Async and await
This fibers+hirelings solution rendered MDN macros for 7 years, but by 2018 it had become obsolete. The original design decision that macro authors should not have to understand asynchronous programming with callbacks (or Promises) is still a good decision. But when Node 8 added support for the new
await keywords, the fibers extension and hirelings library were no longer necessary.
- If you declare a function
async, you are indicating that it returns a Promise. And if you return a value that is not a Promise, that value will be wrapped in a resolved Promise before it is returned.
awaitoperator makes asynchronous Promises appear to behave synchronously. It allows you to write asynchronous code that is as easy to read and reason about as synchronous code.
As an example, consider this line of code:
let response = await fetch(url);
In web browsers, the
fetch() function starts an HTTP request and returns a Promise object that will resolve to a response object once the HTTP response begins to arrive from the server. Without
await, you’d have to call the
.then() method of the returned Promise, and pass a callback function to receive the response object. But the magic of
await lets us pretend that
fetch() actually blocks until the HTTP response is received. There is only one catch:
- You can only use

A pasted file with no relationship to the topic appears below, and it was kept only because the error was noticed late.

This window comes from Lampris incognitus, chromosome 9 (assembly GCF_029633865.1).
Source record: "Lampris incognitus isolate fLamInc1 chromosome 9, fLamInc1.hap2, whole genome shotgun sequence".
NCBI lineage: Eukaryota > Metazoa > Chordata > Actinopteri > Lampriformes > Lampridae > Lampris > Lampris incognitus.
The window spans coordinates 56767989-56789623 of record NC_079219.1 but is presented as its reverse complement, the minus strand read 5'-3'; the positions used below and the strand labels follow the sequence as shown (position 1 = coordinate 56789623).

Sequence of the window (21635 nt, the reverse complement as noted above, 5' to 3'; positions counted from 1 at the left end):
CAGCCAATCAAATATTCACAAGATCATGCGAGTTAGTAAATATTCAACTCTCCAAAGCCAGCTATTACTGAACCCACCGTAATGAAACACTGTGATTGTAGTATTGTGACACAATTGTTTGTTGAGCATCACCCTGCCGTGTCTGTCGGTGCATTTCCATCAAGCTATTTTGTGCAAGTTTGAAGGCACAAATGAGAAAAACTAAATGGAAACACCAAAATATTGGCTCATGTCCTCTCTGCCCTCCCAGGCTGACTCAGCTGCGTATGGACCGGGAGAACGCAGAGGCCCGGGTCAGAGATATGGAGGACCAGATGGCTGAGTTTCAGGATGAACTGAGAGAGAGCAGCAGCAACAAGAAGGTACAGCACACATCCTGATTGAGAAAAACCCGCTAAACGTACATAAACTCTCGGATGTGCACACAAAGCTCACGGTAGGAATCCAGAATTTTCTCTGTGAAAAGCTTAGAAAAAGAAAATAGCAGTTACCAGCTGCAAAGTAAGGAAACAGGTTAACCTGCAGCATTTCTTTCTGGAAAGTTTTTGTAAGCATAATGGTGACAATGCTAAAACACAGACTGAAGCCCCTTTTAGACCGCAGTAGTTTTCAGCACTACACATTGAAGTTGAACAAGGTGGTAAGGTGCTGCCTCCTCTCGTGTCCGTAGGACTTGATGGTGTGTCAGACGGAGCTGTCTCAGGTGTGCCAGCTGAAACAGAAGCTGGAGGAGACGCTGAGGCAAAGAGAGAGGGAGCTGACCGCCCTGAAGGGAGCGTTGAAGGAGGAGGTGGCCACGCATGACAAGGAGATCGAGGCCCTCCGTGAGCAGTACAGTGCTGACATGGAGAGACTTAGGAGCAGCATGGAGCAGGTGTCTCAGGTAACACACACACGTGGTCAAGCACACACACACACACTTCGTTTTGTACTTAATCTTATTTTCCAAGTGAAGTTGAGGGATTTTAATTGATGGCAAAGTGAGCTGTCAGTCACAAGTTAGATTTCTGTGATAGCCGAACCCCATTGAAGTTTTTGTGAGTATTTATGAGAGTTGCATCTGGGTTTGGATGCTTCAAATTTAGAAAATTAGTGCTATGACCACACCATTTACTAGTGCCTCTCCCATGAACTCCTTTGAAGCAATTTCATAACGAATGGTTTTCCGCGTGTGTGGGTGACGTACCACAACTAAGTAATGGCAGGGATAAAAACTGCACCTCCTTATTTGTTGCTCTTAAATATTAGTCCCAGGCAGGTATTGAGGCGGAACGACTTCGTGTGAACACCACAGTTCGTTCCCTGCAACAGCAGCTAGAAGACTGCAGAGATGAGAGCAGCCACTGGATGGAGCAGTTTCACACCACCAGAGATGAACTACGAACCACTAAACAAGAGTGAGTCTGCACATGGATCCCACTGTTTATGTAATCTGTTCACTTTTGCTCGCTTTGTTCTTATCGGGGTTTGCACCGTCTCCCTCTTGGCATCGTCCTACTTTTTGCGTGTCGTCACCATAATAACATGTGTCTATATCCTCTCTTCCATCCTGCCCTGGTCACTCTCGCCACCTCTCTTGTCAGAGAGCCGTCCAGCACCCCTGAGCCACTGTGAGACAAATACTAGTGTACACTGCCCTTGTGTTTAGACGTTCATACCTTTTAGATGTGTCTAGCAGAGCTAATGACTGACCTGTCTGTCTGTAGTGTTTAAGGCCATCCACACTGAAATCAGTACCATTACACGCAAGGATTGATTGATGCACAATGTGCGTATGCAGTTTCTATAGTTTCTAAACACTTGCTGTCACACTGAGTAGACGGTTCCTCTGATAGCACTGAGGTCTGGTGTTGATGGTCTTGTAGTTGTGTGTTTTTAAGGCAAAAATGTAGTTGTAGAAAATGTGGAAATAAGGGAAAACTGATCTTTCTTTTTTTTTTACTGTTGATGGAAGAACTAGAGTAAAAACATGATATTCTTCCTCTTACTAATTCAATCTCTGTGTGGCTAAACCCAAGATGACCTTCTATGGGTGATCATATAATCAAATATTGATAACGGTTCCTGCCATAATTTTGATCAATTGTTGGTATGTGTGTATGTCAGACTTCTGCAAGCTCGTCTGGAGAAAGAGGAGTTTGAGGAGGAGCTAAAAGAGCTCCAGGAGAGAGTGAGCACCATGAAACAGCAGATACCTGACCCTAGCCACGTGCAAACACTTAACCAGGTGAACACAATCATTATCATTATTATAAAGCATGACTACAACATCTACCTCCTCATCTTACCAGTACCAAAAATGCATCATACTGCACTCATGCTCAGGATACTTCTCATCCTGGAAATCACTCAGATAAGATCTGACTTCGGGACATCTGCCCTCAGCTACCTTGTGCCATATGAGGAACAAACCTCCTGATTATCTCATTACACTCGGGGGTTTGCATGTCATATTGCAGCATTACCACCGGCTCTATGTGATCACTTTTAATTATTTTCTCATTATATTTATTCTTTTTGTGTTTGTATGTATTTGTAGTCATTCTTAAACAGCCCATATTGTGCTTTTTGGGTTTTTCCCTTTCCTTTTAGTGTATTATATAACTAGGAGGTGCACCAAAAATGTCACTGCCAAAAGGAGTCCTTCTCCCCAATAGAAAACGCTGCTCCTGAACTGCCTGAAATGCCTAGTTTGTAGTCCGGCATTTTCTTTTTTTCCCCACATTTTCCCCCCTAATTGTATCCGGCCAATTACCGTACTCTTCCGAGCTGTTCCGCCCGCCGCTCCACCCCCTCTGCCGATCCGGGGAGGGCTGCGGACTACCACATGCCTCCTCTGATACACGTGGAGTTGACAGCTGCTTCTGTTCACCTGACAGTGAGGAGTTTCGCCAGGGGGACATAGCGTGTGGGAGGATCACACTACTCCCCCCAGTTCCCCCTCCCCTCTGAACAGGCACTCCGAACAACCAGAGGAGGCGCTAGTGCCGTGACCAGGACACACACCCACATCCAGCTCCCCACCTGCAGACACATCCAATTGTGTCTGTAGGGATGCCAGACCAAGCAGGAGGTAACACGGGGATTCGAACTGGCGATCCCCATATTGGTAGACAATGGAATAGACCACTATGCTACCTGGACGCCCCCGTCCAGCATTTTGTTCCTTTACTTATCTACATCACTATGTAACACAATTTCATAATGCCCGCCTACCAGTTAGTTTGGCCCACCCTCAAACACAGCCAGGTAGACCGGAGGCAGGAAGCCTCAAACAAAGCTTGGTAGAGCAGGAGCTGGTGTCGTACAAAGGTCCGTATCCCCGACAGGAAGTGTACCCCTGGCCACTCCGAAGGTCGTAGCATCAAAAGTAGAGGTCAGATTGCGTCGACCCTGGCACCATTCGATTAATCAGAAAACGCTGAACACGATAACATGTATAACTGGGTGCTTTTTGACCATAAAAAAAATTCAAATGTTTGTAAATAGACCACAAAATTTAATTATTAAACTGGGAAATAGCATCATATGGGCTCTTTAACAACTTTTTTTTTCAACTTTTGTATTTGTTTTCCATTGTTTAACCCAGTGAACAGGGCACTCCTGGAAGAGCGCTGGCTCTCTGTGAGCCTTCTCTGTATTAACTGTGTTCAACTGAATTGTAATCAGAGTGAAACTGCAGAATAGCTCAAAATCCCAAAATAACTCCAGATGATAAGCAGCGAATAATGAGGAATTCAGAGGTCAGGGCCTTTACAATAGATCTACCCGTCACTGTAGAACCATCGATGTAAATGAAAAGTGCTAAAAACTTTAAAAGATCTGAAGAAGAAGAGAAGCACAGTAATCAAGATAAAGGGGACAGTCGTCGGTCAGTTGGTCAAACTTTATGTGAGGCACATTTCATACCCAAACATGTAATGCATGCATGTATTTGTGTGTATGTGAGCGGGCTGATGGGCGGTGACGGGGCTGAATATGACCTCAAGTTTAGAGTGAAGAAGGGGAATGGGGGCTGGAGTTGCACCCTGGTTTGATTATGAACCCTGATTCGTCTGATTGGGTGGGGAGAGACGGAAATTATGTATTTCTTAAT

awaitwithin functions that are themselves declared
awaitdoesn’t actually make anything block: the underlying operation is still fundamentally asynchronous, and even if we pretend that it is not, we can only do that within some larger asynchronous operation.
What this all means is that the design goal of protecting KumaScript macro authors from the complexity of callbacks can now be done with Promises and the
await keyword. And this is the insight with which I undertook our KumaScript refactor.
async functions, which means that
await is now supported in EJS.
With this new library in place, the refactor was relatively simple. I had to find all the blocking functions available to our macros and convert them to use Promises instead of the node-fibers extension. Then, I was able to do a search-and-replace on our macro files to insert the
await keyword before all invocations of these functions. Some of our more complicated macros define their own internal functions, and when those internal functions used
await, I had to take the additional step of changing those functions to be
async. I did get tripped up by one piece of syntax, however, when I converted an old line of blocking code like this:
var title = wiki.getPage(slug).title;
let title = await wiki.getPage(slug).title;
I didn’t catch the error on that line until I started seeing failures from the macro. In the old KumaScript,
wiki.getPage() would block and return the requested data synchronously. In the new KumaScript,
wiki.getPage() is declared